Would I buy this cigar again? Since they are no longer be sold in The Netherlands as the distributor felt they didn’t sell good enough I am forced to order a box online soon.

Score: 91
91

Categories: 91, Ashton, Dominican cigars, Tabacalera A. Fuente y Cia

Di Fazio Maduro Robusto

First of all, I don’t know how I got this cigar, where I got this cigar, what the msrp of this cigar is, how long I had it. All I know is that it’s made in Honduras at Raices Cubanas and that I know because I googled the cigar. And it turns out that it’s made by a TV executive from Venezuela with Italian roots, Carmelo di Fazio and that the brand saw the light in 2009. I don’t know if they are still in business, I haven’t seen their name later than an announcement that they became an advertiser on cigarobsession but their own website is offline, so I guess Carmelo is back to making TV again.


The article I read on the Cigar Aficionado website mentions that the blend of this cigar is Honduran and Nicaraguan filler with a Honduran binder and a Nicaraguan Maduro wrapper. Further google searched learned that they had cigars made in Nicaragua too but no online shop has stock or sells the cigars anymore, and I guess that confirms my expectations that Di Fazio cigars is out of business.


The wrapper is almost black and so evenly black that I suspect this to be a cooked wrapper, a process where the wrapper leaf is dipped in a tea brewed with leftover tobacco and veins, making the wrapper turn darker. It’s a beautiful wrapper though with thin veins. The ring is pretty too, white with golden details and a yellow and brown shield and a black banner with golden letters saying Di Fazio. The cigar feels evenly filled, the cap is placed immaculate, the torcador knew what he or she was doing. The cigar has a mild aroma that reminds me of chocolate.


I cut the cigar with a xikar cutter. The cold draw is fine, a little taste right but within margins. I taste mint, wood and pepper. After lighting I taste wood and coffee. After a quarter of an inch I taste a mix of spices like cumin and nutmeg with some caramel, wood, peanut shells and white pepper. Soon I taste peanuts, wood and a little lime and mint. Halfway I taste wood, some licorice, pepper and a flavor I can’t identify but like a lot, quite meaty. The meaty flavor with a smokey barbecue flavor and some pepper mark the start of the final third. Near the end I taste wood with some peanuts an hazelnuts.


The draw is great, no complaints. The silver gray ash is firm and the burn is straight. The smoke is thick and full. This is a medium bodied and medium flavored cigar. The smoke time is two hours.

Would I buy this cigar again? I wish, I liked it.

Score: 91
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Categories: 91, Di Fazio, Honduran cigars, Raices Cubanas | Tags: , , , ,

MUWAT KFC Fat Molly

Early 2014 I flew to Nicaragua to visit some factories and to get to know the country a little. I went to visit Joya de Nicaragua, My Father, Oliva and we visited Drew Estate too. It was a memorable trip, we went to Condega with Gilberto Oliva, partied at the hotel with Jose Ortega (My Father Cigars) and had a great time in Esteli. During our visit to Drew Estate Jonathan asked me if I had tried the then quite new Kentucky Fire Cured and I said no, since they weren’t available outside the USA and I didn’t have time to visit a cigar shop during my transfer to Nicaragua.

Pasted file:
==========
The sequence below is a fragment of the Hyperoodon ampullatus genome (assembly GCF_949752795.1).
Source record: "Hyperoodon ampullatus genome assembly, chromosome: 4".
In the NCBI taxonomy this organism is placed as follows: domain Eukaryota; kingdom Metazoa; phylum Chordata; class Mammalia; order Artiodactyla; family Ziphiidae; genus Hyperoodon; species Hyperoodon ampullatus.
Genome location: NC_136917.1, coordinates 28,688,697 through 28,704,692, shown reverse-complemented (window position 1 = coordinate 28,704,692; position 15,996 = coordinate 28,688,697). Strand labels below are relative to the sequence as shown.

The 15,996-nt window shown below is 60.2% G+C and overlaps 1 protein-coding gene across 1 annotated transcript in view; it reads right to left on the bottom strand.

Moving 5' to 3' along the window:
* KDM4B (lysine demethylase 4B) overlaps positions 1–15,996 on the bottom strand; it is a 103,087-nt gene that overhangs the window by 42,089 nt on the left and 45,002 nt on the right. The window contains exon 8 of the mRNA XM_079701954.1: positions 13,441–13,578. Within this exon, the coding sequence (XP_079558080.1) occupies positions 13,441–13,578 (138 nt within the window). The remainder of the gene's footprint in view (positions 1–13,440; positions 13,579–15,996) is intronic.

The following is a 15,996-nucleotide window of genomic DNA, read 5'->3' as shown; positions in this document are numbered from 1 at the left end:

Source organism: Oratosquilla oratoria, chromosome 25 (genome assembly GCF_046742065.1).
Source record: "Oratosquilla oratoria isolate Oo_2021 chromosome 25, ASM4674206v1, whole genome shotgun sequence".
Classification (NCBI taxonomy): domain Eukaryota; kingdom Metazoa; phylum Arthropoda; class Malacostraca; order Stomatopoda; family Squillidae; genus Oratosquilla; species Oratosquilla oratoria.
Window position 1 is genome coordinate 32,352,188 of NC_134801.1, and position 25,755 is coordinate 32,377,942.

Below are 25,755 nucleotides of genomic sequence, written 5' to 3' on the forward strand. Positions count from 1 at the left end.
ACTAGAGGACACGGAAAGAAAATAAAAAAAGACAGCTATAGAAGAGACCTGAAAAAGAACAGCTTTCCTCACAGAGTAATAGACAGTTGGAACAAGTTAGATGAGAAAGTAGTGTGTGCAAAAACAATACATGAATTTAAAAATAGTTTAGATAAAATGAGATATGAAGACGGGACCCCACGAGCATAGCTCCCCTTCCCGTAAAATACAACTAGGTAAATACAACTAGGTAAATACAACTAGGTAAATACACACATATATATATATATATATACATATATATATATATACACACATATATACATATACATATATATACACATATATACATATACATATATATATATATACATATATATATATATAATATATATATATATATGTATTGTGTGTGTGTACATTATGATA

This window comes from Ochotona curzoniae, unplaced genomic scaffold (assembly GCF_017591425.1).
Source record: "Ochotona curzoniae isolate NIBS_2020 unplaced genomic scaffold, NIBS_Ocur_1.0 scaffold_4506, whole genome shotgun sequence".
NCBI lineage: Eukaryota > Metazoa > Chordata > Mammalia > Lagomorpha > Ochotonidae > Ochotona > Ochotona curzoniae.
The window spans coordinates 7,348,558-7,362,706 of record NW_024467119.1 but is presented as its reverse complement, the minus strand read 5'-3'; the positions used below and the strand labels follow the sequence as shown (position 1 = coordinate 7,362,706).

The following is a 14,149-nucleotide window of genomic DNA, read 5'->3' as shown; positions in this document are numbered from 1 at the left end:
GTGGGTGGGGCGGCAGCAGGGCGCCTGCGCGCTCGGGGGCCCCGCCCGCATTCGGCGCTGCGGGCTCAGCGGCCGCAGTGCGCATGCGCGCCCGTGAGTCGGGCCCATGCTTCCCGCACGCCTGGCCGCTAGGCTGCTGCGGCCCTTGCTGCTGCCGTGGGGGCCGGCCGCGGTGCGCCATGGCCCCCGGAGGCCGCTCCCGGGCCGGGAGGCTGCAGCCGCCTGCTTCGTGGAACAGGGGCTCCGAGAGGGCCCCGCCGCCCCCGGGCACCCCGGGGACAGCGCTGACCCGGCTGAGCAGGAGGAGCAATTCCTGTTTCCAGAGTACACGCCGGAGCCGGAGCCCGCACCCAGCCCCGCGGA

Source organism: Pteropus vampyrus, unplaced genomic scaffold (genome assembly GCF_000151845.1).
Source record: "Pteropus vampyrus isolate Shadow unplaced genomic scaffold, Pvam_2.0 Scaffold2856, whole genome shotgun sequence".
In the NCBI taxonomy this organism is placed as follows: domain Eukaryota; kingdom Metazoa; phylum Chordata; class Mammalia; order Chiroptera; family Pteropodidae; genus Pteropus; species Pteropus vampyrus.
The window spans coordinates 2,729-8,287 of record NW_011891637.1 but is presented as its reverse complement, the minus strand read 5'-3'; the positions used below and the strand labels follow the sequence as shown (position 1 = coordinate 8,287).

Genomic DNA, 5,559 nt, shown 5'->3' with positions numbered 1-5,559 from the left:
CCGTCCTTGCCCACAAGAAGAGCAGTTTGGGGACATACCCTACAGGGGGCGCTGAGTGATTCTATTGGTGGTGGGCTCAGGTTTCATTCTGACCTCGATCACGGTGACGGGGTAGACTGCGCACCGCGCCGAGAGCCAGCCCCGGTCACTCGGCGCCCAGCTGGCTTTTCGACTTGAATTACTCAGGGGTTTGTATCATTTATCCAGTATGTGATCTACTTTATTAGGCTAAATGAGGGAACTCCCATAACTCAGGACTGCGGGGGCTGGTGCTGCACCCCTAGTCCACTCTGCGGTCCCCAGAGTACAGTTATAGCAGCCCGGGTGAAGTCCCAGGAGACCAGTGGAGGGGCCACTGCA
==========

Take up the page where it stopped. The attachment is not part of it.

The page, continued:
Jonathan said to me “don’t give your opinion after one cigar, smoke a few before you say you like it or not, because it is something special, something different” and he handed me a hand full of the 5×56 cigars, that are actually made for Drew Estate at the Joya de Nicaragua factory. I smoked a few while in Nicaragua and smoked another one at the sun deck of my hotel in Fort Lauderdale a week later and made up my mind, this is not my cigar. A year later JD gave me a Pappy van Winkle cigar at Intertabac, and said “light it in front of me, I want to see your reaction” and the moment I lit the cigar I yelled “you MF, this has that fire cured leaf in it”. Why are you still reviewing this cigar you might ask? Well, it was a gift, it’s a few years later now and maybe my preferences have changed, I might find it enjoyable now. I used to hate Connecticut Shade, now I like some, maybe my palate tolerates fire cured tobacco now too.


The wrapper is dark, thick, leathery with some tooth and a few veins that fit with the dark and mean theme. The construction feels good with a nice cap, that has a darker smear on the wrapper. The ring is simple yet effective, brown paper, simple and clear black lettering which, again, fit the theme. And then the aroma, ultra strong the moment you release it from its wrapper. Hickory, barbecue, meat, smoke, fire, tar, those kinds of aroma come from the cigar and that makes the looks of the cigar, the simplicity of the ring and the aroma all fit together. Big points for that.


I cut the cigar with a xikar cutter. The cold draw is great and I taste barbecue, smoked ribs with sweet and spicy barbecue sauce. After lighting I taste barbecue, like the cigar has been dipped in a barbecue spice rub. After half an inch I taste sweet boiled peanuts with some barbecue spices. Halfway I taste wood, pepper and the typical smoke flavor of fire cured tobacco. The pepper grows in the final third, the wood and barbecue flavors are still going strong too. Near the end I taste peanuts again with a hefty dose of pepper.


The draw is just great and the smoke is typical Drew Estate, thick, white and a smokescreen big enough to hide a house from satellites. The white ash doesn’t hold very well. The burn is okay but needed one touch up halfway. The cigar is medium bodied and full flavored. The smoke time is an hour and twenty minutes.

Would I buy this cigar again? I might for after a barbecue, I guess my preferences have changed.

Score: 91
number91

Categories: 91, Fabrica de Tabacos Joya de Nicaragua, MUWAT, Nicaraguan cigars | Tags: , , , , , , , ,